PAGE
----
Winning the Race Against Time: Getting Nutritious Tomatoes from Farm to Plate

The tomato is one of the most important vegetables in the world. It contains essential vitamins and minerals and is also a key source of lycopene, which has anti-oxidant properties and can help protect against heart disease and cancer. Yet in many developing countries, getting fresh healthy produce such as the tomato from the field to consumer markets is a challenging race against time.

India is one of the top three tomato-producing countries, with nearly 184 million tons of the global amount of 223 million tons produced in 2016.1  Despite a high volume of production, nearly 40 percent of all tomatoes grown in India are lost on the farm and along the supply chain to the market, due to pests, the lack of cold storage and inadequate road systems.2 These losses mean a loss of potential income for farmers and tomato transporters, lost nutritional value for consumers, along with higher prices and wasted water, soil and crop nutrients.

Plant breeders are now using conventional breeding techniques along with advanced phenotyping breeding technologies to improve the tomato plant for producers, consumers and the entire agricultural value chain.  Phenotyping involves assessing the physical characteristics of an organism resulting from genetics, environment and crop management; new precision phenotyping technologies can rapidly assess thousands of breeding lines over time to help breeders select plants that can adapt to different challenges.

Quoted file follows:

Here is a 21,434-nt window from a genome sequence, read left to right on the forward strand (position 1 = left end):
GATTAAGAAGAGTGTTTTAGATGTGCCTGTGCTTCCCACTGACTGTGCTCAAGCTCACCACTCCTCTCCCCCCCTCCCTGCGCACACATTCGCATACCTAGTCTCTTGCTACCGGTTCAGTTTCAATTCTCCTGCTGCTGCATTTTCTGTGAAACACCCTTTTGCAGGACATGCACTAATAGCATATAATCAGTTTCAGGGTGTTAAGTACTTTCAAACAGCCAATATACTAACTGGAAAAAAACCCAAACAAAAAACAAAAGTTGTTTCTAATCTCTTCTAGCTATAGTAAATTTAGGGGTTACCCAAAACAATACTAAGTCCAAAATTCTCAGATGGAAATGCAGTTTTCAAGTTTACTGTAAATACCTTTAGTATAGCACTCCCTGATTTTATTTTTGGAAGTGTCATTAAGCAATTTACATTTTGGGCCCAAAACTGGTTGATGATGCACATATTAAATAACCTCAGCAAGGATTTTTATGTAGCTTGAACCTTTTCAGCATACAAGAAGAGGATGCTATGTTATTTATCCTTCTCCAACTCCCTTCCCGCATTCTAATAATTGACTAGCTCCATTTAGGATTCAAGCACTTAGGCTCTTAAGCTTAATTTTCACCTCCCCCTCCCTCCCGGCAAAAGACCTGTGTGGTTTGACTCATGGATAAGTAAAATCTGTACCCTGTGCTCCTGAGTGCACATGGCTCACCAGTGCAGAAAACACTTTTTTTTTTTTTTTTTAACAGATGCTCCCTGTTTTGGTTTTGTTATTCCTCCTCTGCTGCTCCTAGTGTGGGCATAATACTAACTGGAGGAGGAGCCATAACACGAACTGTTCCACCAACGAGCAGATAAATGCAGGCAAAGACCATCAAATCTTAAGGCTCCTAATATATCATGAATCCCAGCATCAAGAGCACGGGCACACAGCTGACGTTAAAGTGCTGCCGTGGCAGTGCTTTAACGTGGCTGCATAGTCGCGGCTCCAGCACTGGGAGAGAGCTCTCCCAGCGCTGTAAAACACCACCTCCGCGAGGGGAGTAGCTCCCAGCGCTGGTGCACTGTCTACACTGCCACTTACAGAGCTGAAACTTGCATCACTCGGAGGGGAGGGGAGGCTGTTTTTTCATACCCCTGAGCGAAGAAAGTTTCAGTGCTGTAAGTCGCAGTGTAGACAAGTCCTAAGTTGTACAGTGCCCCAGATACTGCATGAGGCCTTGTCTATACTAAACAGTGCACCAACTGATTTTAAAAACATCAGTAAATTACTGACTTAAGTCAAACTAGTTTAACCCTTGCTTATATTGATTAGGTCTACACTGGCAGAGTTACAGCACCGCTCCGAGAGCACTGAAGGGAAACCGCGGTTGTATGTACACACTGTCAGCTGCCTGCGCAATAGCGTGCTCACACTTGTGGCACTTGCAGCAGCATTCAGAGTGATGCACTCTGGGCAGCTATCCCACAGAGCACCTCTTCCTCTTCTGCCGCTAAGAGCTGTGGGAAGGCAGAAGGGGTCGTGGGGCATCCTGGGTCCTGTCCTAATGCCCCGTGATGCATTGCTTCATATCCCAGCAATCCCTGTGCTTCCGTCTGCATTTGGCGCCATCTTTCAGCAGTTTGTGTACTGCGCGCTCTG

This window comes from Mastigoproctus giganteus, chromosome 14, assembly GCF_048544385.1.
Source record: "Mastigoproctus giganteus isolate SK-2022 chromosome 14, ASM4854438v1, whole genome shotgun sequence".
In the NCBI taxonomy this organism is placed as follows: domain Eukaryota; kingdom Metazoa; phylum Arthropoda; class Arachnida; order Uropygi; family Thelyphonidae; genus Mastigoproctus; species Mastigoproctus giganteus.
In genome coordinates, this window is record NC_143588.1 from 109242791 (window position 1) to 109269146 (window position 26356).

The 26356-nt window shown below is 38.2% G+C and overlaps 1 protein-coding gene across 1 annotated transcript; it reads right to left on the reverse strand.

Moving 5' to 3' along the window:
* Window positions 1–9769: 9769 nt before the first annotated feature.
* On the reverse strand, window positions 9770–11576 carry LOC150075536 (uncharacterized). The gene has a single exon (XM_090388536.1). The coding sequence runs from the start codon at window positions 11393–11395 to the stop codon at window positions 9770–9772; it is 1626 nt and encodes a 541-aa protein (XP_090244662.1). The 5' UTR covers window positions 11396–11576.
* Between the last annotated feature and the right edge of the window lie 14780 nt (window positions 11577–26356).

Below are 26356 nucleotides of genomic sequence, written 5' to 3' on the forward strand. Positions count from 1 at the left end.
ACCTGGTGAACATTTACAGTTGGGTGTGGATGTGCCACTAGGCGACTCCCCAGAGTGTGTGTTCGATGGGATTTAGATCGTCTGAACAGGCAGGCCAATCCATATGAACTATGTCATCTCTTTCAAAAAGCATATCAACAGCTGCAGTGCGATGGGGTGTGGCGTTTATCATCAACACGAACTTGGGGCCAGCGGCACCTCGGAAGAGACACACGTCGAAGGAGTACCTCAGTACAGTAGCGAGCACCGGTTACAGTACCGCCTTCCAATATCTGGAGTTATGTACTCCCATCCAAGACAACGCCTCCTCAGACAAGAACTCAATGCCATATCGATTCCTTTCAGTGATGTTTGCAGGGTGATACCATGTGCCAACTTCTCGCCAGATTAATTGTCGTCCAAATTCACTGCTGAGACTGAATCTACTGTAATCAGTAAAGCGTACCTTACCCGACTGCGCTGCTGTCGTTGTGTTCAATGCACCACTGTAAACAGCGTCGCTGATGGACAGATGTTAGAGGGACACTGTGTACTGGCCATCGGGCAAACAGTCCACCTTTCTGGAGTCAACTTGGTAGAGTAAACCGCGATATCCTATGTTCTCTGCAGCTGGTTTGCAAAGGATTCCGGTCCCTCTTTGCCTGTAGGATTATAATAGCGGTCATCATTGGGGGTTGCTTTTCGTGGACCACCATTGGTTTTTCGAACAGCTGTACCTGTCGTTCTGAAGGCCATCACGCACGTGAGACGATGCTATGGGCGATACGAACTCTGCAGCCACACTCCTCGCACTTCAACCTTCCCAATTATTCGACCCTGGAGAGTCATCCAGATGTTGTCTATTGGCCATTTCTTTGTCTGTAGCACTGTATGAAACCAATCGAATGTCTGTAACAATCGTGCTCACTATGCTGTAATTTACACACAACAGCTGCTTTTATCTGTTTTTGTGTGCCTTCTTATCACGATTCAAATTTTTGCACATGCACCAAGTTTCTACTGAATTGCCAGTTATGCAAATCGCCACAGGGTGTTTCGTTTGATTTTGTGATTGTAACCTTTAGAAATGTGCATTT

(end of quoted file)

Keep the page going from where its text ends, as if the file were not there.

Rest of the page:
To improve tomato shelf-life and the firmness required to make the journey to market in developing countries like India, tomato breeders from The Monsanto Company (acquired by Bayer AG in June 2018) evaluated more than 500 tomato cultivars for transportability and shelf-life.  Over the two-year research period, breeders developed tomato hybrids that featured a 12 to 14-day shelf-life, (an improvement over the five to seven-day period within which tomatoes typically spoil).  These hybrids also yield 20 percent more fruit, have greater adaptability to heat stress, and appeal to consumers with an attractive red color. Additional tomato traits are in the research pipeline, to address consumer demand for flavor, nutrition and culinary appeal.

While the government of India has begun to incentivize investments in cold storage, investments that will address the large needs and wide array of agriculture products across India will require several years.  In the short term, genetic improvements in tomato shelf-life will complement improvements in cold storage and will prevent food loss while providing more consumers with healthy affordable food.



  1. FAOSTAT 2016 Data.
  2. Hegazy, Rashad, 2013. Post-harvest Situation and Losses in India.  Accessed online at

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